Operational planning teams, OPTs for short, help solve some of the most complex problems that surface during warfare. These teams provide the avenue for combatant commands and joint task forces to develop key contingency plans, through deliberate or crisis-action planning. Like any other team, OPTs require the cooperation and teamwork of their members, a goal that's often easier said than done. To understand how to keep an OPT running smoothly, it's helpful to step outside the context of the military, and to think of these teams like football squads. Doing so — and borrowing from the enlightening article Teamwork Behaviors: A Review and Integration of Frameworks — is useful way to overcome the pitfalls that can bedevil field grade officers hoping to navigate the complex world of OPTs, and to avoid the “penalties" that can set any team back.
Nothing will destroy a leader's initiative more than an O-6 or hovering like a helicopter parent around an OPT. While the team obviously requires guidance and direction from senior leaders, too much could restrict its creativity. The hallmarks of this kind “helicopter leader" include consistent updates and sitting in the planning room to ensure every idea, no matter how small, has leadership approval. By the end of a planning session, this process will have crushed the soul of everyone on the team. Fifteen yards almost seems too small a price to pay for this infraction.
Don't go in cold — every OPT leader should have his own plan before the group convenes and starts its work. At a minimum, every team should understanding its basic purpose, specific goals and milestones, and have an idea about deadlines and timing.
U.S. Army photo
Too many men on the field
This is an easy infraction to spot, on the field or in an OPT. When every branch and division sends two or three representatives to each planning session, nothing gets done. In the same way, when too many planners tackle one problem, the result is often a crowded huddle around one computer making minuscule changes to a slide. When a team grows to large, collaboration inevitably suffers.
Delay of game
When push comes to shove, leaders have to make a call. Ineffective ones often mask their inability to make a choice by shifting the decision up the chain to higher headquarters, justifying the move with explanations like the need for “strategic patience." Good leaders, on the other hand, keep in mind that while it's sometimes prudent to wait for conditions to ripen, it's better to shape the conditions of a situation than to have them shape you. ,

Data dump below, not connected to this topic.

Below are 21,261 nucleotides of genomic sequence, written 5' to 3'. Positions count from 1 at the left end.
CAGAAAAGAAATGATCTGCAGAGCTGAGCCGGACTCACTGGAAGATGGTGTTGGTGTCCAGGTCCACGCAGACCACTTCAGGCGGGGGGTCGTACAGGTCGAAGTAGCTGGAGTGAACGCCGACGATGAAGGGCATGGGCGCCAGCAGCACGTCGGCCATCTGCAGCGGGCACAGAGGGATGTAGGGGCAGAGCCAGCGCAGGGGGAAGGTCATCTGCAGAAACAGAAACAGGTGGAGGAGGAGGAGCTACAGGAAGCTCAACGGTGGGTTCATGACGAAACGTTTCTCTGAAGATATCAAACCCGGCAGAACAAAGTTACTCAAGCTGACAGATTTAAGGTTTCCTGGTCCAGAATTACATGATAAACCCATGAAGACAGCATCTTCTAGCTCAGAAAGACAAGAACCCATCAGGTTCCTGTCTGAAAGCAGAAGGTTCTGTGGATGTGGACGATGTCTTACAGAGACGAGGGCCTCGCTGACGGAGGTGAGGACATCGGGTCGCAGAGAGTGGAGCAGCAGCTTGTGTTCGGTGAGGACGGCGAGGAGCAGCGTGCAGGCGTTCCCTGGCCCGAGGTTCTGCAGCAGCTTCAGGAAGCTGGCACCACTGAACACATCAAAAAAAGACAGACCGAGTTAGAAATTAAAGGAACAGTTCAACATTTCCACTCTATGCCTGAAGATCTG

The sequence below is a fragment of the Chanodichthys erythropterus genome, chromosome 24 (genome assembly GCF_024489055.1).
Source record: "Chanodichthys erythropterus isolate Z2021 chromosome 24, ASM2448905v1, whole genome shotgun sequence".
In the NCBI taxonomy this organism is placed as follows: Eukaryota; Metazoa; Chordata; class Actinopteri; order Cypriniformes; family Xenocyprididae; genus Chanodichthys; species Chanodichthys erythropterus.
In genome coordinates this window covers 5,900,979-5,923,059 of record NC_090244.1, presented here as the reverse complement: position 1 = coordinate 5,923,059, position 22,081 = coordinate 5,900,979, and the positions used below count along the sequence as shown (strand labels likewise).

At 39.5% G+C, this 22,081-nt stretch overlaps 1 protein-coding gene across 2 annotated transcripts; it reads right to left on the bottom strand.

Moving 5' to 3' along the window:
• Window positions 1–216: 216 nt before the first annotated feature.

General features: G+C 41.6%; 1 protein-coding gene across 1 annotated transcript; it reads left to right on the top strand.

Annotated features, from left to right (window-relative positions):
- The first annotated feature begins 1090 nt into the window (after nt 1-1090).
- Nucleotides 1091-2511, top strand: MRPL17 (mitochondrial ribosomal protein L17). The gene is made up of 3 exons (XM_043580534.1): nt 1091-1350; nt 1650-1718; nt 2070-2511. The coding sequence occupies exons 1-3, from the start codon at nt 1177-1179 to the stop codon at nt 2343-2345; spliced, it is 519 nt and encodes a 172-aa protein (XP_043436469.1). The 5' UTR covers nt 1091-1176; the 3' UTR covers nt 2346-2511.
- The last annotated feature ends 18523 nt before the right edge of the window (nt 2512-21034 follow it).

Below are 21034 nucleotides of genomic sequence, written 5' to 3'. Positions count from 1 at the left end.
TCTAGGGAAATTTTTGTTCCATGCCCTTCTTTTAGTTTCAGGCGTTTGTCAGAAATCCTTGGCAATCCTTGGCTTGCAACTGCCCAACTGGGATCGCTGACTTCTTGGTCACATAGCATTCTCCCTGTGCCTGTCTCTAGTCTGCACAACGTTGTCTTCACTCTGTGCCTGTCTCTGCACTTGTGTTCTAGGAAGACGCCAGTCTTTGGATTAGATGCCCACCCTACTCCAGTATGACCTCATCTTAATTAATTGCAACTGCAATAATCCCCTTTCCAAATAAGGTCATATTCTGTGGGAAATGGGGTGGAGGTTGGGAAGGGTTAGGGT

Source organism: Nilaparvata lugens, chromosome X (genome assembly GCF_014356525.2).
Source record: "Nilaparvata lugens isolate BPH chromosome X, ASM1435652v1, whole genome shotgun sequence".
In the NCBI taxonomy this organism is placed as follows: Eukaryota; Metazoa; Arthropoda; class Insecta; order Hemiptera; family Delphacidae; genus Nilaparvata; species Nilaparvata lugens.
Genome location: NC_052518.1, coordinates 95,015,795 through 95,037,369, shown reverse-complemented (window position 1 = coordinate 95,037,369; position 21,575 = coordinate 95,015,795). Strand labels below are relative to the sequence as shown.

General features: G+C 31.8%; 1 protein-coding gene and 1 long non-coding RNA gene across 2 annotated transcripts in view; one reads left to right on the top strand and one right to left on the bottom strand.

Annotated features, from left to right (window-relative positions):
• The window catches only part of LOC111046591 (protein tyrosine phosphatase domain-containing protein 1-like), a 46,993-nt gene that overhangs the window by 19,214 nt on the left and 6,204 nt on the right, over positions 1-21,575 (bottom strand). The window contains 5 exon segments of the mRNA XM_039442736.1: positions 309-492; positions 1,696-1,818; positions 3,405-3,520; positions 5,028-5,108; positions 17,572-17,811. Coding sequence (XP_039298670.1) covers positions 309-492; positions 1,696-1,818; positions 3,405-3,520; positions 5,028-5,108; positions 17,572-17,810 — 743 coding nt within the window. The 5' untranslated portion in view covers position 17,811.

Group members should care about the final product, but they must also be wary of groupthink, and how developing an emotional attachment to a small part of the process can derail a planning timeline. OPT leadership must be able to recognize when the group is headed down this dangerous path and correct its course, particularly when the team is ready to start the crucial drafting process.
This penalty covers two fields: a focus on product — getting too wrapped up in the presentation — or a focus on process — when then the team ties itself too tightly into the military or joint-planning decision-making processes. Pretty pictures and flashy slides may look cool, but they should not come at the expense of quality. At the same time, decision-making guidelines certainly have their place, but they shouldn't be enforced so rigorously that they construct creative thought.
U.S. Army photo
Ineligible receiver downfield
To be successful, OPTs must maintain sustained contact with higher HQ, adjacent commands, and subordinate headquarters. However, planning teams often make the mistake of dispatching a toxic personality as their liaison officer, if for no other reason than to avoid dealing with him on a day-to-day basis. While tempting, this route should be avoided: sending these kinds of characters out reflects badly on a team and its commanders.
Like quarterbacks, OPTs have a tendency to create throwaway action plans. But politicians want choices, so often it's far better to run an option play than a Hail Mary pass when you have the ball. Remember: throwaway COAs waste everyone's time — it is no coincidence they cost you a down in football.
At the end of the day, no football team is perfect, and the same could be said for OPTs. Like any squad, OPTs will have good and bad days, diehard team players and black sheep. However, teamwork, if done right, increases the quality of thought, helps compensate for biases, and brings forth the best ideas to the table. All teams commit a penalty from time to time — the key is to shake off these missteps and push on until you cross the goal line.